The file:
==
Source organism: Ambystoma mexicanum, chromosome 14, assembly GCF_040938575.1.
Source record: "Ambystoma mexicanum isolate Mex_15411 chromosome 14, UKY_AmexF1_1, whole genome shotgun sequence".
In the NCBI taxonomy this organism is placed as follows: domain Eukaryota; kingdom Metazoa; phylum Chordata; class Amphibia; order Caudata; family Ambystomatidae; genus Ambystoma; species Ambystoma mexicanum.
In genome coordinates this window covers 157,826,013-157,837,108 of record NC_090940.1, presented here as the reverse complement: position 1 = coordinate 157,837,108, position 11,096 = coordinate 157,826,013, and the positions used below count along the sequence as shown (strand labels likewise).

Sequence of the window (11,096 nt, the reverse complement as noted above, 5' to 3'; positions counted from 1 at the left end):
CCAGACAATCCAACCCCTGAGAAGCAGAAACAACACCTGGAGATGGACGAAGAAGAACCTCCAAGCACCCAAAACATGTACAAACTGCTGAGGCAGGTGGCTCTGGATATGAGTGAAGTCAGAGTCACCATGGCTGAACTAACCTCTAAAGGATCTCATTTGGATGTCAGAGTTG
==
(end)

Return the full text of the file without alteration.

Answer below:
Source organism: Ambystoma mexicanum, chromosome 14, assembly GCF_040938575.1.
Source record: "Ambystoma mexicanum isolate Mex_15411 chromosome 14, UKY_AmexF1_1, whole genome shotgun sequence".
In the NCBI taxonomy this organism is placed as follows: domain Eukaryota; kingdom Metazoa; phylum Chordata; class Amphibia; order Caudata; family Ambystomatidae; genus Ambystoma; species Ambystoma mexicanum.
In genome coordinates this window covers 157,826,013-157,837,108 of record NC_090940.1, presented here as the reverse complement: position 1 = coordinate 157,837,108, position 11,096 = coordinate 157,826,013, and the positions used below count along the sequence as shown (strand labels likewise).

Sequence of the window (11,096 nt, the reverse complement as noted above, 5' to 3'; positions counted from 1 at the left end):
CCAGACAATCCAACCCCTGAGAAGCAGAAACAACACCTGGAGATGGACGAAGAAGAACCTCCAAGCACCCAAAACATGTACAAACTGCTGAGGCAGGTGGCTCTGGATATGAGTGAAGTCAGAGTCACCATGGCTGAACTAACCTCTAAAGGATCTCATTTGGATGTCAGAGTTG